Epiphany is the ultimate bad-guy story.
Narratives of fear, domination, and greed abound. But there's a better story.
The president’s speech in Dallas this week was an excellent performance of a difficult task. There was just one point where I thought he missed it.
Why would Psalms and Cormac McCarthy's novel Blood Meridian pop into my head?
Balancing political realism with an openness to grace is not easy. But Arendt and Kiess propose just such a balance, so that “politics becomes the art of being born.”
Fleming Rutledge's magnum opus is many things: a look at the ways the death of Christ has been interpreted, an argument that the how of his death matters, and a protest against Christianity-light.
At CNN’s Belief Blog, John Blake offers four warning signs of when religious beliefs become evil. These include absolutism, charismatic leaders, apocalypticism, and the end justifying the means. He notes that “the line between good religion and evil religion is thin, and it’s easy to make self-righteous assumptions.”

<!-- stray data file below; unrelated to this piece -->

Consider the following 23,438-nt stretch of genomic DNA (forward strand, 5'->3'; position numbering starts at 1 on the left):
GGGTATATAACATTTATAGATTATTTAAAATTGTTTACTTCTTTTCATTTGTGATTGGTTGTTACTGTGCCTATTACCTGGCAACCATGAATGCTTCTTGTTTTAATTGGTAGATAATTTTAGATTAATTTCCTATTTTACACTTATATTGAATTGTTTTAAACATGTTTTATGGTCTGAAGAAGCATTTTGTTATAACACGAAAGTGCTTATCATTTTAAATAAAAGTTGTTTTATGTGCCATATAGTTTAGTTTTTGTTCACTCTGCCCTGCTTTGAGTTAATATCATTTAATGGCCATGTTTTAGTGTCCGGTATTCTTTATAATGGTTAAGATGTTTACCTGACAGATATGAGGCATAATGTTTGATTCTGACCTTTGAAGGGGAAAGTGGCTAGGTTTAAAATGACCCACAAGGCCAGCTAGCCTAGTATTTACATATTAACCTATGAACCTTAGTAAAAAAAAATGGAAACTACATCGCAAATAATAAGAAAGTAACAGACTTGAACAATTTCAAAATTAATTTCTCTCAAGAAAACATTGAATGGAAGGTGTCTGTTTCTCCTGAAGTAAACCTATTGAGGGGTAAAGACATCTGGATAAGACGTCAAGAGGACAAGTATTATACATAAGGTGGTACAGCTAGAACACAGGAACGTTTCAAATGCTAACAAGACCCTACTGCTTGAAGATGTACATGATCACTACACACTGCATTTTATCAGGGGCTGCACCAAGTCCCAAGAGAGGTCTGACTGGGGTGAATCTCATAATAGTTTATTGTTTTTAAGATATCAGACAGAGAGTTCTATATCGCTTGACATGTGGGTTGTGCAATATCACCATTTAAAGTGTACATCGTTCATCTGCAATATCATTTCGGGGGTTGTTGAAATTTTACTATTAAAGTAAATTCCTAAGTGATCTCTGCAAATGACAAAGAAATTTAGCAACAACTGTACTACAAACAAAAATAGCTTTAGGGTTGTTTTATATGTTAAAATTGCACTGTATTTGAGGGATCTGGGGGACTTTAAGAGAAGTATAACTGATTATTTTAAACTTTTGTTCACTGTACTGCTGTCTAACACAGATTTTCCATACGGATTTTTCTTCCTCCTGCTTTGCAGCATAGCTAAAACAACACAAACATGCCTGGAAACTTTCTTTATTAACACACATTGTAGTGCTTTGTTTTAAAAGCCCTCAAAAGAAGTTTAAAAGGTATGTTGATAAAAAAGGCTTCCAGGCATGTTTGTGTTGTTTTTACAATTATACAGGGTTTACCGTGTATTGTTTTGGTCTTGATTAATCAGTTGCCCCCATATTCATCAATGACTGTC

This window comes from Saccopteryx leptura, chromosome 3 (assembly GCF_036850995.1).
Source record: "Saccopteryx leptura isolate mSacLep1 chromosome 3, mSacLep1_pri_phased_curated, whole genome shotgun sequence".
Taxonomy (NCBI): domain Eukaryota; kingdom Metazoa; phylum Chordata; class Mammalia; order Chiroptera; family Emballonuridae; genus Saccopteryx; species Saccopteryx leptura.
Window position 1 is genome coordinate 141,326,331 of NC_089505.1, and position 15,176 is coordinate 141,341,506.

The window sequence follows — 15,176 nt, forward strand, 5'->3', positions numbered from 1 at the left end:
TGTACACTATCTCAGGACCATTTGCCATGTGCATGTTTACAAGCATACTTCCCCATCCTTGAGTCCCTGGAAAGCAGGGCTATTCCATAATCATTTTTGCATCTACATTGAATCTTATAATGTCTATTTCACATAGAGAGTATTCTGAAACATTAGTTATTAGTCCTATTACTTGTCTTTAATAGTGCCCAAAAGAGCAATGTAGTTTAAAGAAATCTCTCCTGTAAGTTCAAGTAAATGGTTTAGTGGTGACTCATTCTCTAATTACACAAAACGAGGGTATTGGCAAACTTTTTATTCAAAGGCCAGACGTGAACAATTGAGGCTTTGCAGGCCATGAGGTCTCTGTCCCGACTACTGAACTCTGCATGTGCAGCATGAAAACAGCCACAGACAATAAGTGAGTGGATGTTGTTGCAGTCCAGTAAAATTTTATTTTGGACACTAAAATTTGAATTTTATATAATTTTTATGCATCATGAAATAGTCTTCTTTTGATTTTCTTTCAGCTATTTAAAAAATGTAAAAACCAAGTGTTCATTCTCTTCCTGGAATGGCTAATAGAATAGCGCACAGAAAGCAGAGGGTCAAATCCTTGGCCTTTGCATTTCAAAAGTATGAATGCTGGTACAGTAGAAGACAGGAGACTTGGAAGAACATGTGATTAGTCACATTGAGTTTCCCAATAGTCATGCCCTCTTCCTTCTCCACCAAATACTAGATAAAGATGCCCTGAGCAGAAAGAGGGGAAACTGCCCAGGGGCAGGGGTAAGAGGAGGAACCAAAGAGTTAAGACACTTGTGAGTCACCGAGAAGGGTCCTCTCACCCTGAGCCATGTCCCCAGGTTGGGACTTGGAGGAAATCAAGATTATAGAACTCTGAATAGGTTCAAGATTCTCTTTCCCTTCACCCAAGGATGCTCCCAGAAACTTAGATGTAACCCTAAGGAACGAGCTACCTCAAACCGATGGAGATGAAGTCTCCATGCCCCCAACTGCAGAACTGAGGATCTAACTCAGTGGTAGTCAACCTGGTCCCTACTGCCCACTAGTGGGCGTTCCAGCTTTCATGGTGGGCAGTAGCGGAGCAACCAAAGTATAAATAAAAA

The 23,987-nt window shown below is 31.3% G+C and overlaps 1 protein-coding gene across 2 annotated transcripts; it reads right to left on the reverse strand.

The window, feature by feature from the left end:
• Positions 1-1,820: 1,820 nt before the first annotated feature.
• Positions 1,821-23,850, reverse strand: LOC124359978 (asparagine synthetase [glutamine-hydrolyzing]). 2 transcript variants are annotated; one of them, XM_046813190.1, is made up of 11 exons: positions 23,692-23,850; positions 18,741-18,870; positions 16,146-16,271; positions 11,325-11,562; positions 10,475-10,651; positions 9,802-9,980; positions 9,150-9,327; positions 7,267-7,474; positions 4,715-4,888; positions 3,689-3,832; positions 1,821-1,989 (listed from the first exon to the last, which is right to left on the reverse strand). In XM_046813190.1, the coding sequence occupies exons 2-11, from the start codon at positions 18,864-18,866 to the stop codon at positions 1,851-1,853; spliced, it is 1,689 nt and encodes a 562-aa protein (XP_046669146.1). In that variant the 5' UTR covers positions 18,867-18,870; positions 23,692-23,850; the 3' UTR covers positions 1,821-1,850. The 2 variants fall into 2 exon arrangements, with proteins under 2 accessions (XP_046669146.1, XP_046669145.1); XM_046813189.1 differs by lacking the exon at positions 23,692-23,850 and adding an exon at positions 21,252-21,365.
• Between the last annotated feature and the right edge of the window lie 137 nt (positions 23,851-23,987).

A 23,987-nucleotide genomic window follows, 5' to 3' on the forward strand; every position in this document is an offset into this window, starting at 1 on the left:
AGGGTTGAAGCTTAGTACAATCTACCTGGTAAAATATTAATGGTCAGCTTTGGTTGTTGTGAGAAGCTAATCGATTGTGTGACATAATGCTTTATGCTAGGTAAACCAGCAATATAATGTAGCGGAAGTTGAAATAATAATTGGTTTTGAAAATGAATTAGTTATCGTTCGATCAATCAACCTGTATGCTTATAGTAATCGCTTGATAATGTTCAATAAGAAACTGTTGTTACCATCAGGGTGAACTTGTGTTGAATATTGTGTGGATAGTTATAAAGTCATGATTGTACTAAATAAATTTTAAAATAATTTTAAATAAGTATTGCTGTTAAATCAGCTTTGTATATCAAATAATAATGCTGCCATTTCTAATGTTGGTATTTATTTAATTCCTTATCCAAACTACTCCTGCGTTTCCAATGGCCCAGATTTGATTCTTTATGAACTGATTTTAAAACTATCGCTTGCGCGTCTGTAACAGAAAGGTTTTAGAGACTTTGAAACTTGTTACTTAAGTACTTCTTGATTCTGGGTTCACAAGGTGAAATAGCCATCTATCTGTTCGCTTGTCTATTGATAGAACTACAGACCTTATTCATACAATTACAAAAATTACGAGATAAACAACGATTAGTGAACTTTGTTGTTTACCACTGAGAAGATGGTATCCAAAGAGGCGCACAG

Mark's account of the beheading of John the Baptist is a sordid tale of anger and revenge, resentment and death. Jesus is never even mentioned. The key to understanding why this sorry saga shows up where it does in Mark's Gospel is its relation both to the growing fame of Jesus and the success of his disciples. John's death foreshadows Jesus' death and the deaths of many of the early followers.
The writer of Ephesians interprets what is happening to a person entering the Christian life.